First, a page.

A Canadian study has shown that rodeo horses become accustomed to their role in the high-pressure sport.
The findings of the study, published recently in the journal Applied Animal Behaviour Science, involved observing the behaviour of rodeo horses at the iconic Calgary Stampede.
The researchers found that horses with increased experience of rodeo displayed fewer reactive behaviours during both loading and holding in the chute prior to performance.
This, they said, was likely indicative of habituation based on spontaneous and anticipatory behaviours.
The study delved into a controversial question in a sport often criticised by animal welfare advocates: How do the animals feel about their participation?
The research conducted by the University of Calgary Faculty of Veterinary Medicine at the Stampede was the result of years of effort, explains Dr Ed Pajor, a professor with a specialist interest in animal behaviour and welfare. He is also a member of the stampede’s Animal Care Advisory Panel.
The study evaluated 116 horses over three years in the Bareback, Novice Bareback, Saddle Bronc, and Novice Saddle Bronc events. They observed the horses behind the chutes — the areas where the animals wait before being let into the arena.
Pajor and his fellow researchers, Dr Christy Goldhawk, a research associate with the veterinary school, and Dr Temple Grandin, an internationally renowned animal welfare expert and professor of animal science at Colorado State University, addressed a core question: Do animals find participation in rodeos aversive.
“It was a challenging question to answer,” Pajor says.
“It required observing the behaviours of competition horses over three years during the Stampede rodeo.
“We were lucky to have an expert like Temple who could help provide us insight into this question, as well as a partner like the Stampede that was willing to give us unfettered access to their animals and events.”
Pajor said the Stampede provided excellent access behind the scenes in order to tackle the question.
The researchers’ just-published paper is believed to be the first to evaluate the welfare of bucking horses at rodeos, and one of only four to published to date on the welfare of rodeo animals.
Pajor acknowledges there are many different views on rodeos.
“Some see the sport as a positive reflection of agriculture and rural life. Others believe animals should not be a part of any sport, and many sit somewhere in between. The reality is, there is no specific scientific data to help understand and inform the discussion one way or the other.”
The findings are written in a way that everyone can understand — something Pajor believes is important to ensure everyone can use the data to inform the discussion — found a low frequency of aversiveness among the rodeo horses.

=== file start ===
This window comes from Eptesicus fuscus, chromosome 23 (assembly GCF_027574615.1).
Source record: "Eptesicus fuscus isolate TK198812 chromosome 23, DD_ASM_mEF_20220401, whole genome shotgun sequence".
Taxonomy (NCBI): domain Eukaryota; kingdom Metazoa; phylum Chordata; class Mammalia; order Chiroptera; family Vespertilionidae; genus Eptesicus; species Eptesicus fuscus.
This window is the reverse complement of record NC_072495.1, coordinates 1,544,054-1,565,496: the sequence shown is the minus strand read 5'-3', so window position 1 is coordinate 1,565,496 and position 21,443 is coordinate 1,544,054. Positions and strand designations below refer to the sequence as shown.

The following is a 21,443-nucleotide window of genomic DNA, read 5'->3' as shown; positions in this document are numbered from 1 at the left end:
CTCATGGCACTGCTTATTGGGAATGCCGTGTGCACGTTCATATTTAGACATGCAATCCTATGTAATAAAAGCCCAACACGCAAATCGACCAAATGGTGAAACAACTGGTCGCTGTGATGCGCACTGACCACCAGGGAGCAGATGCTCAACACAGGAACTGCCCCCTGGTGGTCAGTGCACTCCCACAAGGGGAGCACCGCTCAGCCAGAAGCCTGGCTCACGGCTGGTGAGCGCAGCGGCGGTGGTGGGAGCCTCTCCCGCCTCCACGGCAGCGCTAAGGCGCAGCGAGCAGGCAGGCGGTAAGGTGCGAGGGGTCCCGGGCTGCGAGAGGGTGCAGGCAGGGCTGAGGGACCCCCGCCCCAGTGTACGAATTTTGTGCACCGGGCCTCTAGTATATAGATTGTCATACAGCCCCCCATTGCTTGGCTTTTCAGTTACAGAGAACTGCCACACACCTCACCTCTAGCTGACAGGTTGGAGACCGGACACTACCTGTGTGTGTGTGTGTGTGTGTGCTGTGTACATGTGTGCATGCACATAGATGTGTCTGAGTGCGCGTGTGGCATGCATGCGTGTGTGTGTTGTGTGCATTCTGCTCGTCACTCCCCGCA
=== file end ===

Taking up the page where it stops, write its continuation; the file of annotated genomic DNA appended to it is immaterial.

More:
Goldhawk said the study team found that horses with more exposure to a rodeo environment showed fewer signs of aversiveness than those that were less experienced.
However, she is quick to point out that there was no way of knowing in this environment if the lack of aversiveness shown by more experienced horses is because they are habituated or just resigned to the rodeo events.
But, from the start of the study, Goldhawk said she was really impressed by the calmness of the animals.
“We found that most of the areas where animals do show signs of discomfort can be easily changed,” she says.
“For example, we know they often avoid tight spaces with lots of people — their behaviours show that. We made recommendations in our paper for how those areas can be modified to make the animals feel more secure.”
The evidence gathered in the study indicates that the decreased reactivity seen in more experienced horses is a result of habituation — getting used to the sequence of events at the rodeo — rather than what is termed learned helplessness. Learned helplessness is a psychological state in which individuals learn they have no control over unpleasant or harmful conditions.
For example, there was a positive association between the vigor of behaviours by both horses and humans during loading. This association points to the horses’ engagement with their environment, which suggests an absence of learned helplessness.
Pajor says the Stampede has always been receptive to findings and recommendations made from research conducted by the veterinary faculty, adding that they have made significant changes based on the results of previous research.
Robert Wise, the Stampede’s director of agriculture and western events, stressed the importance of using research and science in making decisions.
“We have over one million people looking for animal experiences each year. It’s important to us and to our community that we are constantly learning and building our animal welfare.”
Wise says the university research has provided countless insights and actionable recommendations for improving animal welfare.
“For example, when we learned that animals appeared to show some uneasiness when they could see spectators above them in the loading area, we added a tented structure to prevent this from occurring.”
Summer student projects were also used to confirm that animals were provided enough water after performance events and they discovered additional water troughs were not required.
“Sometimes it is not about new changes but collecting data to critically analyze existing practices.”
He says the changes they implement based on study recommendations have a positive ripple effect at other rodeos, providing a comprehensive guide, through both rule changes and guidelines for best practices.
Effect of animal’s experience and rodeo procedures on behaviour of bucking horses at a large commercial rodeo in Canada
Christy Goldhawk, Temple Grandinb, Ed Pajor
Applied Animal Behaviour Science, Volume 234, January 2021, https://doi.org/10.1016/j.applanim.2020.105199